English Self-Government

By Tong, Raymond | Contemporary Review, October 1996 | Go to article overview
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English Self-Government


Tong, Raymond, Contemporary Review


One of the most remarkable achievements of the British during the past two centuries has undoubtedly been the concept of constitutional evolution to self-government. As a result of this concept British colonies throughout the globe have evolved in a largely peaceful manner into completely independent nation-states. Moreover they have all evolved into states that have accepted the value of democratic institutions, at least at the time when independence was obtained. It is, however, often forgotten that this process had its origin not in the twentieth century but in Canada as long ago as 1839. During that year Lord Durham, who had recently resigned as governor-general, presented a report to the British government which is rightly regarded as one of the most important constitutional documents in the history of the Commonwealth. In it he analysed the causes of Canadian discontent and suggested lines of constitutional development towards eventual self-government. This evolutionary approach to independence was gradually applied not only in Canada, but also over many decades in almost every colony of the British Empire. It was clearly a very long and arduous evolution, requiring considerable patience and determination not only by successive British governments, but even more by the British men and women who worked in the colonies concerned.

Today, apart from a few small islands, this process of constitutional development to nationhood has, from the British point of view, largely come to a satisfactory conclusion. The colonies have at long last evolved into sovereign states and British responsibility for them has happily faded into the past. Unfortunately the saga is not quite over. The final part of the evolutionary process is at present taking place in the country where it all began, in Britain itself. There is, of course, an obvious logic in the concept of constitutional evolution being finally applied to its country of origin. Certainly, once set in motion, such evolution can never really cease until all the demands have been satisfied. It is, however, perhaps a little ironic that the ultimate constitutional demands on the British government are now being made by the Scots and the Welsh, both of whom are seeking their own parliaments, with the almost inevitable consequence of eventual independence.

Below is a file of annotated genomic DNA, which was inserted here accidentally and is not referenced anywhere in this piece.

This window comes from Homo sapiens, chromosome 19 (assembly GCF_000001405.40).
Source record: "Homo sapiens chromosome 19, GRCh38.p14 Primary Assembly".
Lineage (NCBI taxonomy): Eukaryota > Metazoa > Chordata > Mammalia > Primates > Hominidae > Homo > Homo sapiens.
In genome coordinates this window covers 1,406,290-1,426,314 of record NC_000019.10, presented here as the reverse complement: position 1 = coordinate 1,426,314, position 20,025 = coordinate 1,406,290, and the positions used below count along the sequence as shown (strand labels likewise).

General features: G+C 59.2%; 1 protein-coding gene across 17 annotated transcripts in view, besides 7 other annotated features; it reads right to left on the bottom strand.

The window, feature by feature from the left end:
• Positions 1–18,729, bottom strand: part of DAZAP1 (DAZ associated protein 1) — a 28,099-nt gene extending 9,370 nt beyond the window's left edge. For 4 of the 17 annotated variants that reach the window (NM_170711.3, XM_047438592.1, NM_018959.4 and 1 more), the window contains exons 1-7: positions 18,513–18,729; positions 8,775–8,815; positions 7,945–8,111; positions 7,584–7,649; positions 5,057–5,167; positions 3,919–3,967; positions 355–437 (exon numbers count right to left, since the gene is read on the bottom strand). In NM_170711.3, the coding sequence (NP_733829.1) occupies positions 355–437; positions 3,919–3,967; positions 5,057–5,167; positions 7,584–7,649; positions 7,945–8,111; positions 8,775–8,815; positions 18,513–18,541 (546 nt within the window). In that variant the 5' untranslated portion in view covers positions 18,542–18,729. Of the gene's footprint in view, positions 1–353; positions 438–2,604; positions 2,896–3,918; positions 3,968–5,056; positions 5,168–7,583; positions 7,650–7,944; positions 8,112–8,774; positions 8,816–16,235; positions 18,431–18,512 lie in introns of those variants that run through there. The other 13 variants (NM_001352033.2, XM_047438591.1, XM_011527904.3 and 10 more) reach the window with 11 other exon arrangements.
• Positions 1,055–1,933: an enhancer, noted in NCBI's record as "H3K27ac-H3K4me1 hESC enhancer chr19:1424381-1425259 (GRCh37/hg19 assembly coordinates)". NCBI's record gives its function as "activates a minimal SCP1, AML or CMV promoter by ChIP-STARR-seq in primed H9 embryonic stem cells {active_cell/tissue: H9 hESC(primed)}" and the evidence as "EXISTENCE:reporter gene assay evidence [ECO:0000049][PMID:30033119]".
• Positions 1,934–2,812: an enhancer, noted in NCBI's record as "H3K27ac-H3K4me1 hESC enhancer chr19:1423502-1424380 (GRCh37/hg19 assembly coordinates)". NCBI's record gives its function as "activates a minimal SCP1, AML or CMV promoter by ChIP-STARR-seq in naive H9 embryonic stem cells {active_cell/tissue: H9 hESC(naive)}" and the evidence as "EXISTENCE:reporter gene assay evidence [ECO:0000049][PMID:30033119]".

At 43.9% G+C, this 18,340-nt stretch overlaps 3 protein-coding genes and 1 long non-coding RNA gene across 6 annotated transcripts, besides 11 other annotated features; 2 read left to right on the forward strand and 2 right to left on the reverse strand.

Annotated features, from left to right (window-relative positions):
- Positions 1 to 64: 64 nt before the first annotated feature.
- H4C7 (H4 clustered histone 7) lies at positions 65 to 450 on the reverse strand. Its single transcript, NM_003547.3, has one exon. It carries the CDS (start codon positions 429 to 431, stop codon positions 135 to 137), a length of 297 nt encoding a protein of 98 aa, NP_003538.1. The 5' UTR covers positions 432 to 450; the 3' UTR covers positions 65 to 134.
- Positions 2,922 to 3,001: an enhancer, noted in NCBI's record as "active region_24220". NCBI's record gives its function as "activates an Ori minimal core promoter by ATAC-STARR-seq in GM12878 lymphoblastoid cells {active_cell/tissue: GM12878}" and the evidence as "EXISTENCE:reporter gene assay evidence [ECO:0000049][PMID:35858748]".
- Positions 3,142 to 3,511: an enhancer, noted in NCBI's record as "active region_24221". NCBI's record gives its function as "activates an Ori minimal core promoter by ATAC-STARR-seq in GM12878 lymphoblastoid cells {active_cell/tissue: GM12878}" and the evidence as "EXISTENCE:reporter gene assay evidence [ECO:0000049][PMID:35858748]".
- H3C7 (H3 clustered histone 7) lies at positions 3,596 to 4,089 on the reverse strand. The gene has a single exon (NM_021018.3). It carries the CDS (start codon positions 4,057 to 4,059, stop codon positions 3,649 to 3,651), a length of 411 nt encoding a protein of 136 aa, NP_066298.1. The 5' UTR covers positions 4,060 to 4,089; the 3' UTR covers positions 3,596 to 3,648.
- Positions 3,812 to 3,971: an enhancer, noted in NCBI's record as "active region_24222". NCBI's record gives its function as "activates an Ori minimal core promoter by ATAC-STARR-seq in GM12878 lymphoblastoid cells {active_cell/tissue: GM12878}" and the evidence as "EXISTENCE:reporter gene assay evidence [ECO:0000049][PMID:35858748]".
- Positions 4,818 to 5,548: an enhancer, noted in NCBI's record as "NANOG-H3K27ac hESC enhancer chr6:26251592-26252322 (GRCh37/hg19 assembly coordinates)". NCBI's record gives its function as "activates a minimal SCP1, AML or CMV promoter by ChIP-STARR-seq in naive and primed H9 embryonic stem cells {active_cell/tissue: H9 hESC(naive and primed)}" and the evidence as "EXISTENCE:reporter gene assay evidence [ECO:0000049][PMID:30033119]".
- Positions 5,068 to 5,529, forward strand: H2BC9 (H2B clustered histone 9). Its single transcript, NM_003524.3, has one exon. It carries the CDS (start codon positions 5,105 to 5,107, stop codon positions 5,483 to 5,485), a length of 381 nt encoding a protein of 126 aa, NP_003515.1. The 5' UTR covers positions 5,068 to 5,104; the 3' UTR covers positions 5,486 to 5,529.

When considering this denouement it is important to remember the way in which the British state was formed. It was achieved largely by the persistence of the English, who gradually brought the other nations of the British Isles under their hegemony. The first serious efforts in this direction were increasingly made after the Norman conquest of England. Henry II, the greatest of the Plantagenets, was not only king of England and virtually half of France, but could also rightly claim that the rulers of Ireland, Scotland and Wales were his vassals. Edward I was somewhat more ambitious and sought to replace vassalage with a more united Britain. However, although he met with some success in Scotland and even more in Wales, many centuries of almost continuous struggle were to go by before the kind of unity he had seemingly envisaged was finally achieved. Wales was not politically assimilated to England until the Act of Union of 1535, in the reign of Henry VIII. It was not until the reign of Queen Anne that Scotland was united with England in the Act of Union of 1707. While, as one might expect, Ireland was even more resistant to being represented in the Westminster Parliament. It was not until 1800 that the Act of Union was passed, which brought into being the United Kingdom of Great Britain and Ireland.

Unfortunately the constituent nations of the United Kingdom were never really integrated. In spite of political union, the English, the Scots, the Welsh and the Irish have all maintained their authentic national and cultural identities. Although the Irish have shown themselves to be more determined than the other nations of the British Isles in their pursuit of national independence, both the Scots and the Welsh have long had nationalist parties aiming to restore the sovereignty of their countries.

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